Its results clearly shocked the head, his teachers and some of the governors. Some of us were less surprised, though no one expected the requirement of special measures. Mr Harries criticised and challenged the findings immediately.
Less was said initially about the conduct of the inspection. The inspector's contact with parents had been courteous and straightforward. He delivered his bad news to the governing body plainly but sympathetically.
But it was clear Mr Harries took the criticism personally. He left school on the evening of the inspector's report and did not return for some weeks. They were not easy times for the deputy head, the staff or the governors. Even so Mr Harries was offered the opportunity to lead the school out of its difficulties. His breakdown intervened.
So did this amount to condemnation of the inspection? Not in my view. The school was complacent: before inspection, a teacher had suggested that staff had the right to be "smug" about its achievements. Academic achievement was low and expectations lower. It was resistant to changing education policies. Sadly, much of this stemmed from its leadership.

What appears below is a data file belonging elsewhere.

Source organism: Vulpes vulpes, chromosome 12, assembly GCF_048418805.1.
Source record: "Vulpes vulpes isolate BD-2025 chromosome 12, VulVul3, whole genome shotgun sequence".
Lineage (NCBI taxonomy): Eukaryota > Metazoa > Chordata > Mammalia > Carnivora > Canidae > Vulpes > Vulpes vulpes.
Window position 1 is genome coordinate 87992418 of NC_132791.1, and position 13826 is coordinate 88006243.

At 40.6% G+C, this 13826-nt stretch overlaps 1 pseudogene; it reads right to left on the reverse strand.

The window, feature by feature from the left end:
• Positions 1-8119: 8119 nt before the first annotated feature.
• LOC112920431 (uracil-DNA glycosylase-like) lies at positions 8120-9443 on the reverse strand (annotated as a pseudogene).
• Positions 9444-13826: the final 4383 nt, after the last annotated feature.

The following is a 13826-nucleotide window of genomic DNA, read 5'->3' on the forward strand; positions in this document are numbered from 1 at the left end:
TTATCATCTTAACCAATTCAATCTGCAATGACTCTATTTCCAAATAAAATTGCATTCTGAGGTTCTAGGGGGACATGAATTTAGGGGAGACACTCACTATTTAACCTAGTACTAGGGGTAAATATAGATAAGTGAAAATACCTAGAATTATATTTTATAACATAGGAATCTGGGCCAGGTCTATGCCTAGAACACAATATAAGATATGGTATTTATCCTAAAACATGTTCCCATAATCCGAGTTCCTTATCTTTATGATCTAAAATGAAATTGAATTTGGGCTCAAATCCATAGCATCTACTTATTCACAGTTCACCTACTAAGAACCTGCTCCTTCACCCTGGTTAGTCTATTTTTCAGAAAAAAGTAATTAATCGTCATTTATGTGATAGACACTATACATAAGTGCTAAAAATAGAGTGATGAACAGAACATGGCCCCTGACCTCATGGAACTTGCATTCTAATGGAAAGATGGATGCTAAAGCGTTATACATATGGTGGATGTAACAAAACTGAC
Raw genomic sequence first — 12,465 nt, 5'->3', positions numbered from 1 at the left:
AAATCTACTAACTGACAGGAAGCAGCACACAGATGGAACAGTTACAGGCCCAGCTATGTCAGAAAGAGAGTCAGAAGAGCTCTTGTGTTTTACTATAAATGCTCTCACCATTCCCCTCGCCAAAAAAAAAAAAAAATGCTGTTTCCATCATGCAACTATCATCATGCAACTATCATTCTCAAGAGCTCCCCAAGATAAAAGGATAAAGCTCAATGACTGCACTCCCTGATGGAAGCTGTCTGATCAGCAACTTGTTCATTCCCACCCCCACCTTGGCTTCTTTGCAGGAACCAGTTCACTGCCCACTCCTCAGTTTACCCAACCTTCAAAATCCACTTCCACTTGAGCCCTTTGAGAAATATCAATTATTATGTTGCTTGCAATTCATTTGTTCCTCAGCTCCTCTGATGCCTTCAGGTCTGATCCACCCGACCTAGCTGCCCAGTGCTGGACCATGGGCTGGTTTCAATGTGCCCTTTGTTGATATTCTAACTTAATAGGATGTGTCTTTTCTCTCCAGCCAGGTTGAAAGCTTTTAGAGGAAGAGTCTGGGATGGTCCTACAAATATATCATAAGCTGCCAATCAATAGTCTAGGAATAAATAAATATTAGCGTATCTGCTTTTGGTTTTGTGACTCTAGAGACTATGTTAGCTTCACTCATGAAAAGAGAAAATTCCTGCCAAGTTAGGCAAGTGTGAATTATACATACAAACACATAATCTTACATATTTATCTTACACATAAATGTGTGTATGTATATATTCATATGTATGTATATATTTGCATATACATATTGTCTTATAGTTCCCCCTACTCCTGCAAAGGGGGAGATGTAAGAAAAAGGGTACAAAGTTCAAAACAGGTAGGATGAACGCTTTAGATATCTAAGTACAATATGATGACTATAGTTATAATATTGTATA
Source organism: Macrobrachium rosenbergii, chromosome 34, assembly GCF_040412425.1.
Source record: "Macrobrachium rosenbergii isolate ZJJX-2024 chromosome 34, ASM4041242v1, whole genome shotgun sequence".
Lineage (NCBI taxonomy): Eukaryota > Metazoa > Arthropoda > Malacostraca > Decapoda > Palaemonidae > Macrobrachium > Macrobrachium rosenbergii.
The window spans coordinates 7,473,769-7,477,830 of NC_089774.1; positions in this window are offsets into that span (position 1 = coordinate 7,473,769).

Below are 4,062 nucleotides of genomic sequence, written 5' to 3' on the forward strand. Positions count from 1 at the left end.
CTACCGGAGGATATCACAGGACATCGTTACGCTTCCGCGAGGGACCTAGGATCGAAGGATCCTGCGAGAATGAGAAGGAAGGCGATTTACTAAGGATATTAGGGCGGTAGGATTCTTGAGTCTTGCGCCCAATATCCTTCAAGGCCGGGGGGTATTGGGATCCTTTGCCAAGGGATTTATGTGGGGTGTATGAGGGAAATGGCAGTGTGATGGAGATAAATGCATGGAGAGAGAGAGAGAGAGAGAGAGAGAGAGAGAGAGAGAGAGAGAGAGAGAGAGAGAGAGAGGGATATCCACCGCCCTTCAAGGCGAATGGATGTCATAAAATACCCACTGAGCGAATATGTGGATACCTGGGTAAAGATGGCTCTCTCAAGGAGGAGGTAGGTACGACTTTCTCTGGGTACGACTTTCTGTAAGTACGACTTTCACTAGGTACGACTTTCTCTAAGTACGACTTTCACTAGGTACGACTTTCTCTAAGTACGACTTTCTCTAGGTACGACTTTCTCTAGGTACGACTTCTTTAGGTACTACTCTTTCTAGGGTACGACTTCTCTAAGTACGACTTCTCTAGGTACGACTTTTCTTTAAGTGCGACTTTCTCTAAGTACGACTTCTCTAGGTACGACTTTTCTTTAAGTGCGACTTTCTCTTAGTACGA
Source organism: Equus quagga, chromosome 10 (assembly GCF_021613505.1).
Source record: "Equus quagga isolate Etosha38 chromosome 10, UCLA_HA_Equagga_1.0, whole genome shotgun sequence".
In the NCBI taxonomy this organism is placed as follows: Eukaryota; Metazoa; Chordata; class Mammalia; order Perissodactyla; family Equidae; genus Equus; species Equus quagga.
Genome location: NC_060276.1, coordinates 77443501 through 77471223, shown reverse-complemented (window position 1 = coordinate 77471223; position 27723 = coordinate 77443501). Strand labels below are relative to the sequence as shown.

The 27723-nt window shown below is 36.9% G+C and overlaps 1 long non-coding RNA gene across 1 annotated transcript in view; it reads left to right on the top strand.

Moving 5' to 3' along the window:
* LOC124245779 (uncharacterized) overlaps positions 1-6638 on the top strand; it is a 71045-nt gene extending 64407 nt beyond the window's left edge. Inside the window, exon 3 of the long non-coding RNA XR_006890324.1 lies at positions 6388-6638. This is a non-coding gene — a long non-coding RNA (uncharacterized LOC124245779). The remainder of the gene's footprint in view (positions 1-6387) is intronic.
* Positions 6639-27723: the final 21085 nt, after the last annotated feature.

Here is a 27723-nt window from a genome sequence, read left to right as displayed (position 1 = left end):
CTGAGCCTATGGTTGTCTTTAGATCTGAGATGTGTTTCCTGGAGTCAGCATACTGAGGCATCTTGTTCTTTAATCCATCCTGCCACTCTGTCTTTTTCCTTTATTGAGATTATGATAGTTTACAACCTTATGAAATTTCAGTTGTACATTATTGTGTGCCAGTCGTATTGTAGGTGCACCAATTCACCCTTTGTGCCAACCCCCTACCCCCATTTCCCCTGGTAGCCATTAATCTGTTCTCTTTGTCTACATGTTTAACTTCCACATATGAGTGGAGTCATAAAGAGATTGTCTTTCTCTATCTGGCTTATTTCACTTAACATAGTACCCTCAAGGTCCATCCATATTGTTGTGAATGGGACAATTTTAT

I am made more certain of this conclusion for two reasons. The contrast with my sons' new school could not be greater. And Hillbrook's subsequent performance has improved. With different leadership, many new teachers and a radically-changed governing body, the school is clawing its way back.
Would this have happened without the shock of inspection ? I doubt it. Without it the school would probably have gone on failing its pupils and, worse still, probably not realised it.
There are also broader lessons here. Whatever the general value of OFSTED inspections they are crucial in GM schools - and the foundation schools which will replace them. It cannot be taken for granted that governing bodies will have the knowledge or experience to understand when a school is falling below an acceptable standard. And any governor would be understandably reluctant to challenge the strongly held view of a headteacher. Governors need the objective input of education experts.
But there is also a further question. A former colleague on the governing body has moved to Liverpool. He wrote to me recently to say that the school his child now attends is not as good as Hillbrook. Mr Harries believes he fell foul of a particularly harsh inspector. Given another inspector and on another day, the argument goes, Hillbrook would have been given a clean bill of health.
It would be appalling to think that this was the case. But now OFSTED has added to that impression by de-registering Mr Owen. I believe Mr Owen's judgement was right, his demonisation wrong. But if schools and their headteachers are to be subjected to harsh judgments and sometimes be shown the red card, OFSTED needs to counter any notion that the school playing field is uneven.
David Jordan is editor of BBC1's On the Record. He was a parent-governor at Hillbrook School at the time of its inspection.